OK...there's your Fall River/MA 79 analogy: free Chicopee and Holyoke from the shackles of 391 and chart a new riverside density canvas from what it leaves behind.
 

Scalziand

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That expressway section of US 5 existed before I91, so it definitely did have a purpose at one point as part of the main north/south through route. I91 was originally planned to run along the US 5 alignment, but Springfield lobbied to have it on the east bank instead.


As an aside, I will never stop getting amused at how MA 57 and MA 83 form one of theose pretty perfectly straight lines on a map, but thanks to the bluff there, the South End Bridge deadends there, requiring a trip through the sinous set of ramps to continue straight. Real nice planning there.
 
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DBM

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Sorry for the tangent, but, it generated such thoughtful replies that it does seem like there should be a new thread topic here,

"Viaducts/Elevated Arteries And Their Impacts On Downtowns/Urbanism"

(or something along those lines), and these first few posts could serve as the springboard to a larger discussion, perhaps.

Finally, I'm embarrassed to realize I overlooked Worcester's--and is Springfield's in fact worse than Wormtown's? And which is harder to remedy, in terms of adjacent rail infrastructure, etc., that would have to be reconciled?

(I'm referring of course to how I-290 amputates the Downtown core from the Shrewsbury St. corridor, which to my understanding was revitalizing nicely, pre-COVID)
 

Scalziand

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Like in Springfield, the rail lines already separated Shrewsbury St from the rest of Downtown. And before the railroad, it was the Blackstone Canal separating it. With that said, there is at least the draw of Union Station to help bridge the gap. The station is surprisingly well connected for being surrounded by rail viaducts on 2 sides and 290 on the third. The 290 viaduct is high enough since it had to jump over the rail viaduct that there is still some visual connection between Shrewsbury St and the station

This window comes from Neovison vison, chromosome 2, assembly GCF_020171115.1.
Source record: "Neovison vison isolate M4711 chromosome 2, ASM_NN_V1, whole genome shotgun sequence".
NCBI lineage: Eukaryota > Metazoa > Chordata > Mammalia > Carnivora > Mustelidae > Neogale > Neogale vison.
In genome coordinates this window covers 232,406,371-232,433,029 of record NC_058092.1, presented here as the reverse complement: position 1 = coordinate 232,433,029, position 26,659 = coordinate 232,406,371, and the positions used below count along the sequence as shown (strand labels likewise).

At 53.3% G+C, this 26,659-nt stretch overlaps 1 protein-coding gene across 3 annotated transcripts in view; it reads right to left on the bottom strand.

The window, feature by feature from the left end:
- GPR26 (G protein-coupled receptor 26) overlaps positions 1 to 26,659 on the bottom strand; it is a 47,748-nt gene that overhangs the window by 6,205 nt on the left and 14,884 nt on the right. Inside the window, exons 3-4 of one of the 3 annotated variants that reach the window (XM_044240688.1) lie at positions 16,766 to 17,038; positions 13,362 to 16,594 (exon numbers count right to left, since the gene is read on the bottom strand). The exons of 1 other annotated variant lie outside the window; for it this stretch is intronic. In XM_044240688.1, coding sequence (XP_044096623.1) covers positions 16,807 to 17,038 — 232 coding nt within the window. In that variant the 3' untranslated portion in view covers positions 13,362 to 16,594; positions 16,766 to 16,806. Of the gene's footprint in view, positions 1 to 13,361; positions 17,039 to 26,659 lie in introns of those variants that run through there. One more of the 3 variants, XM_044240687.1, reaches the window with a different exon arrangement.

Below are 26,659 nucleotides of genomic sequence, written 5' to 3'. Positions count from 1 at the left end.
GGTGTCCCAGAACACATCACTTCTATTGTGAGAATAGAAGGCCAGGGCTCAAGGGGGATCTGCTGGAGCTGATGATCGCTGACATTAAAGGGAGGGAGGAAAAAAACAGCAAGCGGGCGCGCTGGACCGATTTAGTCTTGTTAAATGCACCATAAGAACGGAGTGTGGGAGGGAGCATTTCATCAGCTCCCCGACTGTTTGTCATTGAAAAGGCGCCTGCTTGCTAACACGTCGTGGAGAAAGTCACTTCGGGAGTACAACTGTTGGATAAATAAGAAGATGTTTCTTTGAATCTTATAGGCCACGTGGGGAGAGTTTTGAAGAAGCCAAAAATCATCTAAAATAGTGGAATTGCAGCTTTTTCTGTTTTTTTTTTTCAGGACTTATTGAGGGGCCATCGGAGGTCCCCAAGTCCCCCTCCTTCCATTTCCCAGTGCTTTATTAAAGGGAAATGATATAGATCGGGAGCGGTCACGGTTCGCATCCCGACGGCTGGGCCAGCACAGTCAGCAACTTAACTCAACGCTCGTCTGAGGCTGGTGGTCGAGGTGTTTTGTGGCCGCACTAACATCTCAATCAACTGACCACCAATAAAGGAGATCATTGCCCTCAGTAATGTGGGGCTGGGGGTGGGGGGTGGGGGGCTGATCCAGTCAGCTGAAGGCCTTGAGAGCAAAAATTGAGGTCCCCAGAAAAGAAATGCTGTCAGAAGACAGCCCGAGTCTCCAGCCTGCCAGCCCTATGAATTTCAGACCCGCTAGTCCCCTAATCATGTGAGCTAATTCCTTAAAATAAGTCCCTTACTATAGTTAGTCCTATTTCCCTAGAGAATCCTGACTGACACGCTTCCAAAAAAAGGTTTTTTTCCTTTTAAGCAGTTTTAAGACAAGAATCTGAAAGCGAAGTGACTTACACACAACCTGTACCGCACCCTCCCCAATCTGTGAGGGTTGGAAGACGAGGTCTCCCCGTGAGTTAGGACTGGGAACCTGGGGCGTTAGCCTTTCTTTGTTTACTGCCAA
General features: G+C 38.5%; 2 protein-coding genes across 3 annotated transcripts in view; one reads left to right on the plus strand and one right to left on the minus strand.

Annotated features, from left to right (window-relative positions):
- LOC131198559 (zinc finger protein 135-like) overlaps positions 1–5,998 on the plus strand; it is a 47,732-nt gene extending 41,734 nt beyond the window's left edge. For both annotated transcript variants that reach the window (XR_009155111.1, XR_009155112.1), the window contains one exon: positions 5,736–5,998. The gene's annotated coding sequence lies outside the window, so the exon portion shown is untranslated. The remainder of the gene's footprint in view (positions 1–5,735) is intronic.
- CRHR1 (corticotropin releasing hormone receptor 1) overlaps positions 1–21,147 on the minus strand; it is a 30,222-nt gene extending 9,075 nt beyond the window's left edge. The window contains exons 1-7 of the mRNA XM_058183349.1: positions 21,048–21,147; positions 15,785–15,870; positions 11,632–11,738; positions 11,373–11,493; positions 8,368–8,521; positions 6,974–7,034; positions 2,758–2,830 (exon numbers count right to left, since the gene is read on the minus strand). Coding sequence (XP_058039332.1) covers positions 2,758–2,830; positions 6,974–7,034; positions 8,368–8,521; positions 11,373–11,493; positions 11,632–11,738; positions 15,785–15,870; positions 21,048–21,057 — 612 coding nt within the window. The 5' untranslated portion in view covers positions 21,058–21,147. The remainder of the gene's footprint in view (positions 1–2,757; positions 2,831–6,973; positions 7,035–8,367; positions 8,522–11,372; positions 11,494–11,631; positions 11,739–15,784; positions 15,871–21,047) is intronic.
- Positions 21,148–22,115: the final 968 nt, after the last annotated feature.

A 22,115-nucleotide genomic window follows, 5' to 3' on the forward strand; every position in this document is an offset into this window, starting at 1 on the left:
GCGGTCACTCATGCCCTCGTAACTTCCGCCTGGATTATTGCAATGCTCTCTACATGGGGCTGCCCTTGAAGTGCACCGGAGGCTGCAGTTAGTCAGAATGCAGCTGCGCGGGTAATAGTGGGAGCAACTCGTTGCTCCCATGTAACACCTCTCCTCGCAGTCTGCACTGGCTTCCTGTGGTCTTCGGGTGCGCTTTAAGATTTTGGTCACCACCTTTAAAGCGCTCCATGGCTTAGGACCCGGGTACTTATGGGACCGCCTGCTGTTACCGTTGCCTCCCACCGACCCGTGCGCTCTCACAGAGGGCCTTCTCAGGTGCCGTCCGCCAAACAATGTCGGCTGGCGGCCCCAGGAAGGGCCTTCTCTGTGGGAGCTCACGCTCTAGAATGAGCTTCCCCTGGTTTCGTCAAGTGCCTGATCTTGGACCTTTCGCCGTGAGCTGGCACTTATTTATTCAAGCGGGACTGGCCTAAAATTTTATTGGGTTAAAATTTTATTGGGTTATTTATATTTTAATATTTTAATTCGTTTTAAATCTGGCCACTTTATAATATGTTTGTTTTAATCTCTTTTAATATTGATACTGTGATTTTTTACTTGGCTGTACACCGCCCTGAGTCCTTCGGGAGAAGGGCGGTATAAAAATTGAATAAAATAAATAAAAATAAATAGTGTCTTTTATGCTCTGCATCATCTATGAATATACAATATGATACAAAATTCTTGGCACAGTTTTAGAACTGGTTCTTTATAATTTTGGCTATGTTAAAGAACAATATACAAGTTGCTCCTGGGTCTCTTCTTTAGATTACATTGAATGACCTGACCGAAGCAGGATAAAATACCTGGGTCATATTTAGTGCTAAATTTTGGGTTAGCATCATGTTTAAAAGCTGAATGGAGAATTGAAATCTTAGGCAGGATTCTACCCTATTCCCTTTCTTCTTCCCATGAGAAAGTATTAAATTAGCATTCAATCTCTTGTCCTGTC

HelloBostonHi

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Bids are in for Fall River Secondary Construction, goal is to have it awarded at Monday's FMCB if all the paperwork can be ironed out in time. $6 million below budget: https://bc.mbta.com/business_center/bidding_solicitations/bid_responses/?cnumber=K78CN03

This bid includes 11 Miles of Track ▪ 2 New Stations ▪ 1 Layover Facility ▪ 8 Bridges ▪ 10 Grade Crossings ▪ 10 Culverts ▪ Systems ▪ Infrastructure

Freetown.PNG
FRS.PNG


Bidding is due to start on the New Bedford Main Line and Middleboro Secondary portion this month, and close in June
 

The EGE

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Yep, SCR is 100% high platforms. There's plenty of room at the station sites, so they have passing tracks for freight when needed, as there's no way they would have got an exemption for mini-highs. Unfortunately, they haven't repeated the clever design from the Old Colony Lines where the parking lots were level with the platforms - no steps or ramps required. It's also disappointing to see canopies covering only a short section of the platform with almost zero windbreaks.
 

jbray

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Is that Marty McFly circa 2015 via 1985 in the Fall River Depot render? He's even got the almanac.
 

jass

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This is actually happening?

I stopped reading threads like this and the MLS stadium one because I assumed it would be the same endless game of nothing forever
 

HelloBostonHi

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Bids are in for Fall River Secondary Construction, goal is to have it awarded at Monday's FMCB if all the paperwork can be ironed out in time. $6 million below budget: https://bc.mbta.com/business_center/bidding_solicitations/bid_responses/?cnumber=K78CN03

This bid includes 11 Miles of Track ▪ 2 New Stations ▪ 1 Layover Facility ▪ 8 Bridges ▪ 10 Grade Crossings ▪ 10 Culverts ▪ Systems ▪ Infrastructure

View attachment 5094View attachment 5095

Bidding is due to start on the New Bedford Main Line and Middleboro Secondary portion this month, and close in June
Contract for Fall River Secondary approved at FMCB meeting today, Skanska JV. RFP for the New Bedford Main Line is supposedly live.

Bid award: https://cdn.mbta.com/sites/default/...b-17-south-coast-rail-contract-accessible.pdf

General project update and station renders/layouts: https://cdn.mbta.com/sites/default/files/2020-05/2020-05-11-fmcb-17-south-coast-rail-update.pdf